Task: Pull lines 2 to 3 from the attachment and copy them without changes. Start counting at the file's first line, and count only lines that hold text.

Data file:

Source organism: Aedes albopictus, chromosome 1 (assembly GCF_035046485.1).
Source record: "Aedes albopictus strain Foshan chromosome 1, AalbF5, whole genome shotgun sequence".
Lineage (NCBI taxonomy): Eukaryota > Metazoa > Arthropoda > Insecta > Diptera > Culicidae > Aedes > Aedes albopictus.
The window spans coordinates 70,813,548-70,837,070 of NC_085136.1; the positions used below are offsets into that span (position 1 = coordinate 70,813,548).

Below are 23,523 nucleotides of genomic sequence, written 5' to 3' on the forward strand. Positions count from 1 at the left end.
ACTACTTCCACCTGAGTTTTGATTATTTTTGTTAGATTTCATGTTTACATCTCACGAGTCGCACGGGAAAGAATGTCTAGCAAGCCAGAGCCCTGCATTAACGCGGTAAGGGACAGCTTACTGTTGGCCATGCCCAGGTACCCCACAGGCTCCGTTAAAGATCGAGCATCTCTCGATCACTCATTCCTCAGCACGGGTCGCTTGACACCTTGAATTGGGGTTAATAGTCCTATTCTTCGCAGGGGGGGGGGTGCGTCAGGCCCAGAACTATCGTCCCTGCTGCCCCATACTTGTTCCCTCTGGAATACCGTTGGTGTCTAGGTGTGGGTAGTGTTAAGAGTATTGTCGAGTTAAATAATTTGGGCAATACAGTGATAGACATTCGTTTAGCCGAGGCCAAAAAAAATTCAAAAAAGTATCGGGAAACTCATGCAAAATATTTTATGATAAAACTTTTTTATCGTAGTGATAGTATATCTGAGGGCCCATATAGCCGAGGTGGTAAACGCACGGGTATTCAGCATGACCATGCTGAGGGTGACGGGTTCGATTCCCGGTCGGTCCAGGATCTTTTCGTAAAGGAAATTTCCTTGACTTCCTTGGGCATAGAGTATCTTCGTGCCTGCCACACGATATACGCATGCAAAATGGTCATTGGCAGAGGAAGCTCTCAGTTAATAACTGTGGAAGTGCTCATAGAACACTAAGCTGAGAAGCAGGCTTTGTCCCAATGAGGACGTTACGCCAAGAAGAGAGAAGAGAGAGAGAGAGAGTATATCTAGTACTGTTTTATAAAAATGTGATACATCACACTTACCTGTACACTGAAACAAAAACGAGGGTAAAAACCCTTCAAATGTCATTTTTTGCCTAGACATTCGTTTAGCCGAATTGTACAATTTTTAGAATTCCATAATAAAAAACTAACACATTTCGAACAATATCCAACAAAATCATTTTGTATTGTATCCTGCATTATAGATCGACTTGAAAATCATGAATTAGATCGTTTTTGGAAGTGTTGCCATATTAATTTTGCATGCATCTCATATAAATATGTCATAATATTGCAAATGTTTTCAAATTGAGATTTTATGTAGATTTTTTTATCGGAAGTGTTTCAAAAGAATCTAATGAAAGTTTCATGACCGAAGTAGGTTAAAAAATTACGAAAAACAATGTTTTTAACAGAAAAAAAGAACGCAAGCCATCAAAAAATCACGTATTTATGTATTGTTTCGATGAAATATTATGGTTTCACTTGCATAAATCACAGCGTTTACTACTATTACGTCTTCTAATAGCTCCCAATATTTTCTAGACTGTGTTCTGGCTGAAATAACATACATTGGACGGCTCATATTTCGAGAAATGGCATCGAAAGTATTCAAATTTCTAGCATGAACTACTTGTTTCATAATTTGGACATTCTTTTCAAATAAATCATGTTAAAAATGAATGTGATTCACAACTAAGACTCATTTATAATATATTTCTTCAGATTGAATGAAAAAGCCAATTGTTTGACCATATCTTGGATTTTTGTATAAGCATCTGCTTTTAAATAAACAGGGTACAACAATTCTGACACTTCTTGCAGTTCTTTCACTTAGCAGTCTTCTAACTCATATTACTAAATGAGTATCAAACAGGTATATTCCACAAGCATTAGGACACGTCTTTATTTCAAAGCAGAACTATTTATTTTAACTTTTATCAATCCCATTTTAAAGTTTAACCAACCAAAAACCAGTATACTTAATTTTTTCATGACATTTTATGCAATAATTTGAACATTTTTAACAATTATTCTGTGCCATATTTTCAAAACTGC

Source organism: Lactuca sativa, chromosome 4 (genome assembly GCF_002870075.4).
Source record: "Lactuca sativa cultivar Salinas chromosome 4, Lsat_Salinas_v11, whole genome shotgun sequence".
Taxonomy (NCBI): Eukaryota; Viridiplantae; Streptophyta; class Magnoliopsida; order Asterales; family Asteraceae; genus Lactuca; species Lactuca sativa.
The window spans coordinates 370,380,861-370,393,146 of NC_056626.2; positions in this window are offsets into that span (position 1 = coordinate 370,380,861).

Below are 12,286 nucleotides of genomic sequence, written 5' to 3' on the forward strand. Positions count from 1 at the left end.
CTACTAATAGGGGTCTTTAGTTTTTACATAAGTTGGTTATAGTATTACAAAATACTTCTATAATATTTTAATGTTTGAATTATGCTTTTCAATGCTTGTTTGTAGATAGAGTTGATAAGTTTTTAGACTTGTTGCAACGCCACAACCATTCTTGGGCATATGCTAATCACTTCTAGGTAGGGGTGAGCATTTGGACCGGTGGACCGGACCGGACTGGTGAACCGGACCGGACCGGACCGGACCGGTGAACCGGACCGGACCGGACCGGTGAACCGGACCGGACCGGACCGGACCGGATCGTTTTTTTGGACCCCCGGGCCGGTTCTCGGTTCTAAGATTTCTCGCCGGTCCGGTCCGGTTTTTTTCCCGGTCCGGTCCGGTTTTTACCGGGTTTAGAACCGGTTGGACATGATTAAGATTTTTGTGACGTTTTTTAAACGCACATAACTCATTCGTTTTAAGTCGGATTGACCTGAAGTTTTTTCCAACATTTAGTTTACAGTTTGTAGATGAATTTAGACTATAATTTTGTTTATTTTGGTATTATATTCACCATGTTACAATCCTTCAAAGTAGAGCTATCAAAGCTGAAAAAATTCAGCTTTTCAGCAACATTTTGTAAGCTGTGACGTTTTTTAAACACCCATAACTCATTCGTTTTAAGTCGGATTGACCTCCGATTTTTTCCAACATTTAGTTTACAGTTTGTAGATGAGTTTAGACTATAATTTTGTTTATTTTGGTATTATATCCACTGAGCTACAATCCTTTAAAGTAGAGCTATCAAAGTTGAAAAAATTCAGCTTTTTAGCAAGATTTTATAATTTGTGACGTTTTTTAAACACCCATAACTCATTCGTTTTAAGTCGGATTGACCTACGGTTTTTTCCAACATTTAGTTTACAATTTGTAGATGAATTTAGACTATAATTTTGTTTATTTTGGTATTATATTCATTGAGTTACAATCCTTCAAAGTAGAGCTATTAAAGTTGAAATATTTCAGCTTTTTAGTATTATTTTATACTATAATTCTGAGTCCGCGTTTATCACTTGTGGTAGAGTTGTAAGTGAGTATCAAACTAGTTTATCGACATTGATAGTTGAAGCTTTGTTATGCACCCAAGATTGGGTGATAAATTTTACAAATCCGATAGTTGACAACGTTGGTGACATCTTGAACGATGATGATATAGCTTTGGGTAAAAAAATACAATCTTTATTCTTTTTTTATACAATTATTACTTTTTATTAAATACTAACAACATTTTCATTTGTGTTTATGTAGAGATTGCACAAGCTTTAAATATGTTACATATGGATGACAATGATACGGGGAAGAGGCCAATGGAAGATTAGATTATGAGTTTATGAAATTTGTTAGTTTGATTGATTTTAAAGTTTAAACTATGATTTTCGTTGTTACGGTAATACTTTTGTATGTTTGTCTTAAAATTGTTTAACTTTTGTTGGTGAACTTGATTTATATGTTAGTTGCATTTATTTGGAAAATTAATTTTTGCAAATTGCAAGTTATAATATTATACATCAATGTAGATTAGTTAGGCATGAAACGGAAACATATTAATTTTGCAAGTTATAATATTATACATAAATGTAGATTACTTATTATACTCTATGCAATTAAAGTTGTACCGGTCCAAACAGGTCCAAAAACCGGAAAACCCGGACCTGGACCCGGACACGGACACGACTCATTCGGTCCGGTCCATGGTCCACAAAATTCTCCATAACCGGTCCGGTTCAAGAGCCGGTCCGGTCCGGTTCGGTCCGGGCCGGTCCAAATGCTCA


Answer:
Source record: "Aedes albopictus strain Foshan chromosome 1, AalbF5, whole genome shotgun sequence".
Lineage (NCBI taxonomy): Eukaryota > Metazoa > Arthropoda > Insecta > Diptera > Culicidae > Aedes > Aedes albopictus.